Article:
Maybe. Maybe you've got some basin-hopping or gradient-following or random forest ML algorithm which is going to do a burst of computation on an in-memory data structure. In that (rare) case, Dask is still ideal for exploiting all of the cores on your processor.

The upper-bound idea bugs me a lot.

  • Any OS request leads to a context switch. Any context switch leads to waiting. Any waiting means you can have more threads than you have cores. 
  • AFAIK, any memory write outside the local cache will lead to a stall in the pipeline. Another thread can (and should) leap in to the core's processing stream. The only way you can create the "all-computing" sequence of instructions bounded by the number of cores is to *also* be sure the entire thing fits in cache. Hahahaha.

What's the maximum number of threads or processes? It depends on the wait times. It depends on memory writes. It depends on the size of the data structure, the size of cache, and the size of the instruction stream.

Because it depends on a lot of things, it's rather difficult to predict. And that makes it rather difficult to determine a maximum.

Replying about the uselessness of trying to establish a maximum, of course, does nothing. AFAIK, they're still assiduously trying to use os.cpu_count() and os.sched_getaffinity() to put an upper bound on the size of a thread pool.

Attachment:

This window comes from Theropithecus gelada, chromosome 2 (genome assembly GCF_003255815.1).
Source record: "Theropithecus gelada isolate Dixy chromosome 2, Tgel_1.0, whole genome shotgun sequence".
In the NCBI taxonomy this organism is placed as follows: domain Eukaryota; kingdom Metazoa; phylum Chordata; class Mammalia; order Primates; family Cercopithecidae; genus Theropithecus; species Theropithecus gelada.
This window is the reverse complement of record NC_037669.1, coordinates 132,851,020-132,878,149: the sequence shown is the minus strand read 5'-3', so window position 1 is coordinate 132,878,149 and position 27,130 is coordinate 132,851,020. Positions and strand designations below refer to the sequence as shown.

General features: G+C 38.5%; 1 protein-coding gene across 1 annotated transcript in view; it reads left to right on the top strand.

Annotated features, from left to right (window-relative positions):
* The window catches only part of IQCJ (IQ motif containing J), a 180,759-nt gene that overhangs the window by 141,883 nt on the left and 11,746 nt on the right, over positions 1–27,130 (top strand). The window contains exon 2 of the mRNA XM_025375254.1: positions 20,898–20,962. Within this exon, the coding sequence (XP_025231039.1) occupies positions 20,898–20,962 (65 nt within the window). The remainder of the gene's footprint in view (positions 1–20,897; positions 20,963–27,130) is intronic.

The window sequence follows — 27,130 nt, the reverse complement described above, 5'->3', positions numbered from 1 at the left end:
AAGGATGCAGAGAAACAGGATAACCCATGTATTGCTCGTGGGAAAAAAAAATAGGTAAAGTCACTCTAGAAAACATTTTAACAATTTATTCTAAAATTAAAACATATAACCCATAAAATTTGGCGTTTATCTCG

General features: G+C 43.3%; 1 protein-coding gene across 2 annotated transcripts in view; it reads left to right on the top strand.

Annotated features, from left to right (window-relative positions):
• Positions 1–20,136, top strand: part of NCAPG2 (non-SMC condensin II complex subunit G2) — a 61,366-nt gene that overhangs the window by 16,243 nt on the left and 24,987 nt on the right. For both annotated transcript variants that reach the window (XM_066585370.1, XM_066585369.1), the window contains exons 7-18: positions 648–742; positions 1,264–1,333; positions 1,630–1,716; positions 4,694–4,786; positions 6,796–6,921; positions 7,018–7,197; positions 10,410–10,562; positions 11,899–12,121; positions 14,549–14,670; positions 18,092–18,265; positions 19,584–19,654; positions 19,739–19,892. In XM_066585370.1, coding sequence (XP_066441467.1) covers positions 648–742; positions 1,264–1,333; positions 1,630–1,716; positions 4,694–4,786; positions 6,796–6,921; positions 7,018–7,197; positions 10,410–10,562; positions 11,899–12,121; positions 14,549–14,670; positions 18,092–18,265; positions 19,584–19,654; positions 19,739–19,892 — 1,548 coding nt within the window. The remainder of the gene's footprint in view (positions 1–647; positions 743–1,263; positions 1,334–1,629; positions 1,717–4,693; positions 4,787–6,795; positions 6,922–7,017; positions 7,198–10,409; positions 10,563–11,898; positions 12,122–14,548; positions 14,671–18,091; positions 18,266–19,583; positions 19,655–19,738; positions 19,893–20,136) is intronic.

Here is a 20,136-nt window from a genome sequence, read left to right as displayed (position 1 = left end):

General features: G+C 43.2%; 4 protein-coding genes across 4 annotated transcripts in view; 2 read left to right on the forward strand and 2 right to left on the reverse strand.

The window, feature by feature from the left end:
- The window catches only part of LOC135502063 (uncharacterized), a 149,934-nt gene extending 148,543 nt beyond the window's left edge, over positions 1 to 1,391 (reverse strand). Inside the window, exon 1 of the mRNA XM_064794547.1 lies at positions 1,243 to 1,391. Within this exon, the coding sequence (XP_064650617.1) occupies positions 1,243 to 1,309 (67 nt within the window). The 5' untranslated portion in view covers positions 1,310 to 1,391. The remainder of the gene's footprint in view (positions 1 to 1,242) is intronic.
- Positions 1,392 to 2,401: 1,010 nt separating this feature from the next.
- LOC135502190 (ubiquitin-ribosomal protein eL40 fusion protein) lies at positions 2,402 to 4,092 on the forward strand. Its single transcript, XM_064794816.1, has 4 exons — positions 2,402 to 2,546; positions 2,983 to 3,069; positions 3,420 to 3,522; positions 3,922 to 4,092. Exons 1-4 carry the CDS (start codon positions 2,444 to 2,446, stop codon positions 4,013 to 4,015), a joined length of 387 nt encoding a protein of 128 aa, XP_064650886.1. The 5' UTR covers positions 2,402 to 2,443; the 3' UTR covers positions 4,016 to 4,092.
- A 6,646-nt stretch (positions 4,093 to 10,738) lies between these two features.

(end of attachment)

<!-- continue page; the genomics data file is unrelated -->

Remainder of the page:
Acting as if Dask doesn't exist.


Use Dask.


Use a multiprocessing pool.

These are simple things. They don't require a lot of hand-wringing over the GIL and Thread Local Data. They're built. They work. They're simple and effective solutions.

Side-bar Nonsense

From "a really smart guy. He got his PhD in quantum mechanics and he got major money to actually go build … . He initially worked for ... and now he is working for .... So, when he says something or asks a question, I listen very carefully."
The laudatory blah-blah-blah doesn't really change the argument. It can be omitted. It is an "Appeal to Authority" fallacy, and the Highest Paid Person's Opinion (HIPPO) organizational pattern. Spare me.